Skip to main content

Why colors matter in design

With every design project, a lot of thought goes into drafting layouts, creating copy, development and coding.  All these pieces help to create a strong voice for your brand, but did you know colors have persuasion power of their own?

Many studies have proven that colors can change your mood, increase your appetite, or even make you want to spend more money. Below are 8 popular colors that may change your mind about how you view the colorful world around you.

Color_Emotion_Guide22

[via]

Yellow
Are you getting hungry? The color yellow can create a feeling of increased appetite (thus the Yellow Arches). Additionally, the color symbolizes energy and speed — think Ferrari and DHL.

Orange
Orange is a very cheerful color, but when used in marketing it can personify fairness and affordability. You’ll notice companies such as Home Depot and Payless use this color to communicate a good value.

Red
STOP! This is one of the reactions red can evoke. Customers may be urged to stop and look twice at your design materials.They also may find the color creates a feeling of warmth and excitement — a tactic Coke-a-Cola uses to their advantage. On the other hand, customers may be flooded with a feeling of warning before making a purchase, so use this color carefully!

Violet
The color purple is used in association with imaginative brands. Violet can also be a symbol of royalty and beauty.

Blue
You may commonly see blue used for insurance companies and banks. This is because the color evokes feelings of trust, dependability, and security. Studies show the color can improve customer loyalty.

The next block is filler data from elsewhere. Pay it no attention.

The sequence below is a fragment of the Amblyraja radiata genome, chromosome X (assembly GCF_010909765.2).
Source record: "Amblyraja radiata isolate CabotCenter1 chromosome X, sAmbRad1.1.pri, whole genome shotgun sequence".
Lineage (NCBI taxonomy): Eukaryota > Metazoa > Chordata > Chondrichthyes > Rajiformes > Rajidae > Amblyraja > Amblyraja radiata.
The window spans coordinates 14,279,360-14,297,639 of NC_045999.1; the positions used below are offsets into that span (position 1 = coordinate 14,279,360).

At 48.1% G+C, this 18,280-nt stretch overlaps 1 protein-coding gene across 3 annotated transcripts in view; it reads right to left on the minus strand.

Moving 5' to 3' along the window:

Green
This is the signature color of eco-minded companies. The color communicates growth-related goals and healthly lifestyles.

White
Think Apple here. White or gray suggests a feeling of simplicity and purity. It also stands for modernity and honesty. Using white is currently a very popular branding technique.

Black
Black is a color of sophistication. You may notice many upscale brands such as Johnny Walker, MAC, and many car companies use this color to symbolize their high-end and upscale brand position.

Share this:

Ali Green

Co-Founder and Creative Director
Schooled in both design and marketing, Ali adds the analytical skills of an engineer to complicated digital marketing strategies.

View Ali's Profile

More from Our Blog

Making the Most Out of Your Website’s About Page

While every website we build at GreenMellen is custom, there are a handful of pages that should be on all websites. This list includes a…

Read More
people sitting around a table with their computers

Digital Marketing Scams: How to Spot and Avoid Them Online

In an era dominated by technology and connectivity, we have access to everything we want and need right in our hands. The internet plays a…

Read More

AI Policies: What Are They and Does Your Small Business Need One?

It’s no secret or surprise that artificial intelligence (AI) has taken the world by storm recently. The business world and even small businesses are not…

Read More

Comments

  1. I knew there were correlations between colors and moods (Room Painting 101), but I never knew those relationships in quite this detail. The chart is nothing short of fascinating. So THAT’S what they’re up to, huh?

  2. That’s really a great chart! This does seem to relate to American companies which is great but I know there are certain colors that are culturally wrong to use. Apparently, in Japan the color red invokes “anger and danger”. Good stuff to know when designing for folks!

  3. this is really interesting and so useful. i’m glad to use it as a reference point with respect to my newsletter. i tend to gravitate towards blues so i guess i’m trying to show i’m dependable. what a great post!

Leave a Reply

Your email address will not be published. Required fields are marked *